This message was shared on May 21st and was followed by silence and shared reflection.
It was a glorious sunny day and we couldn’t resist the green grass on the hillside in Dolores Park in San Francisco. Clusters of people were on blankets sharing drinks and conversations overheard offered color and spice. San Francisco is magic on sunny days.
From the top of the hill in the park, a beautiful view of parts of the city made it hard to imagine leaving that paradise perfection. Jeremy and I sat together on the hill for a time savoring these moments free from rush and worry of impending presidential drama.
Then from across the field emerged a man walking briskly with loud music blaring from his backpack. And it wasn’t just loud it was lame music. I wondered if I was the only one who hated it. Then not long after, a group of guys chit chatting in a circle under a tree started shouting, “That fucking sucks! Turn that down.”
The guy with the music lost his cool. He began shouting and threatened violence. He started using racial slurs and language that didn’t match of the vibe of the all ages scene, chill scene. His anger increased and then a young woman further down the hill started calling him names.
It was clear that no one near him could comprehend how to respond. What was needed was a non-anxious presence. What was needed was not more fire for his fire. Jeremy decided to intervene and we both acknowledged the risk in him approaching the distressed man, but gratefully with a few questions the situation had been de-escalated.
I don’t know what he was struggling with, whether it was addiction or marginalization or mental health challenges, but his wounds were on public display and it made me feel culpable in a culture that discards people who need help.
Approximately 1 in 5 adults in the U.S.—43.8 million, or 18.5%—experiences mental illness in a given year.1
We don’t talk about this very much. Stigma and lack of understanding means that we criminalize the mentally ill and those who struggle with addiction.
But I believe that part of what is so spectacular about our faith community is that we strive to be and become a place that is safe for us to show up as we are, a place that sees us when the world does not, a place that can be infused with the Spirit of truth when the world is not. Here it is safe to have our worth affirmed, whatever it is we carry. Our seeing one another fully, allows us to see other things more fully. Love widens what we can see, what we can know and feel and create.
In one of his sort of farewell address in the book of John we hear,… “This is the Spirit of truth, whom the world cannot receive, because it neither sees him nor knows him. You know him, because he abides with you, and he will be in you.
18”I will not leave you orphaned; I am coming to you. 19In a little while the world will no longer see me, but you will see me;
The poem Jesus sets up is a pattern where Love is the force between Jesus, the Creator of the Universe and all of us. It still shows up among us, but not everyone sees it.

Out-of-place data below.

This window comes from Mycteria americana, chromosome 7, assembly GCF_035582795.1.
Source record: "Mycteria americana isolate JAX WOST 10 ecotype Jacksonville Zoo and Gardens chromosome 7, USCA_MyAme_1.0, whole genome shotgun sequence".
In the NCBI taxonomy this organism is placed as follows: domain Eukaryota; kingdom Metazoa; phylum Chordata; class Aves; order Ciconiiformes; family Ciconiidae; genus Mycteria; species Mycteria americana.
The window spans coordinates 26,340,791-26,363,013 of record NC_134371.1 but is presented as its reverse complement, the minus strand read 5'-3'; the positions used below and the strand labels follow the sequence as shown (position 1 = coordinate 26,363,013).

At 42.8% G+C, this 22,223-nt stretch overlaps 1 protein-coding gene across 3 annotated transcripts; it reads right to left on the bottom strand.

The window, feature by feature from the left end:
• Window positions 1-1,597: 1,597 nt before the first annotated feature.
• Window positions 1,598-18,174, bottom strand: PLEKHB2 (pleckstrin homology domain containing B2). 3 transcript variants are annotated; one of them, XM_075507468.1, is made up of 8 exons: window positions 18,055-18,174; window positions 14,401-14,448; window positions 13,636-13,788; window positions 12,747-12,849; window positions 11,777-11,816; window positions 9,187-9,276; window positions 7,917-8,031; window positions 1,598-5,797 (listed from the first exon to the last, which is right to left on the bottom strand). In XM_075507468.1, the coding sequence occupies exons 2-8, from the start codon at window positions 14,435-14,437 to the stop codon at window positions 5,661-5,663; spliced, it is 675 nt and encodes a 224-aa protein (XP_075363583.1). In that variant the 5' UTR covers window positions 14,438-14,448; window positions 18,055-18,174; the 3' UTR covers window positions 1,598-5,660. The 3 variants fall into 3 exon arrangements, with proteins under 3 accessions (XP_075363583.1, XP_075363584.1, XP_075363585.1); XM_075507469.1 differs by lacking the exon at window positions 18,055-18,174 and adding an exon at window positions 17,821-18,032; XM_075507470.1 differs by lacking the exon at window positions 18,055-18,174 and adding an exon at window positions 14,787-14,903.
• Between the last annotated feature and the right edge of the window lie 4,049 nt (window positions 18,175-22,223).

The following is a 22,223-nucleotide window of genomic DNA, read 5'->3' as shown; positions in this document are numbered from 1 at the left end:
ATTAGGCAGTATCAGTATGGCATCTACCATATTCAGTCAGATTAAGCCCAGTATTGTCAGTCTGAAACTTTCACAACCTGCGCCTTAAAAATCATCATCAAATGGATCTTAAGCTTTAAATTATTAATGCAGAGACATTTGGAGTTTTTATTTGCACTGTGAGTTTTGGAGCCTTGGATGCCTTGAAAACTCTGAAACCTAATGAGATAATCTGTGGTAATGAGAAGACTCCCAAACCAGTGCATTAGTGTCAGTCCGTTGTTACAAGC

David Ewert writes about this text and he says, “the “world” cannot “SEE” this spirit, because it has not “seen” Jesus. This Spirit will abide in us as Jesus abides in us. It is a Spirit of truth. The underlying Greek word which is translated into English as “truth” is alethea. In Greek, an initial letter “a” is like our English “un.” “Lethe” is the river in Greek mythology that the dead drank from in Hades in order to forget their past. And so “a-lethea” – truth – has the sense of: waking up; remembering; overcoming oblivion and stupor; being alive and vital; not being deceived by false ideas or desires or scams; SEEING what is, as it actually is.”
We will perceive life and experience it differently if we are awake. We will create peace and savor joy and seek justice. There is a Spirit of Truth… if only we can see it.
In these words in John, I understand Jesus to be saying something like this: Always come back to love and don’t let them fool you, there is a Spirit of truth. The world won’t always seek it or see it or receive It because so much of the world isn’t awake.
But you will know this Spirit of Truth because It is already in you, abiding with you. You are one with the Force and the Force is with you. It will never leave you; It is always arriving.
You might not always see It, as you knew It, but because It is already in you, you will live. One day you will know how we are all connected, until then, you who keep the commandment of love, you who remain awake- you will know this Spirit of Truth because it is already in you, abiding with you.
I wish I knew the name of that guy in the park with the bad music and the need to be seen.
Tonight I feel especially grateful for this place to be seen. I don’t know what you are struggling with, whether addiction or marginalization or mental health challenges, but know that sacredness is already in you, abiding with you. You are seen as you are and loved.
Christians the world over would do well to remember that loving Jesus means putting love first. May this church continue to be and become a place that is safe to show up as we are, a place that sees us, even when so much of the world does not.
Like Jesus said, Always come back to love and don’t let them fool you, there is a Spirit of Truth. The world won’t always seek it or see it or receive It because so much of the world isn’t awake. But you are….
 See more at: https://www.nami.org/Learn-More/Mental-Health-By-the-Numbers#sthash.9yMAcTSw.dpuf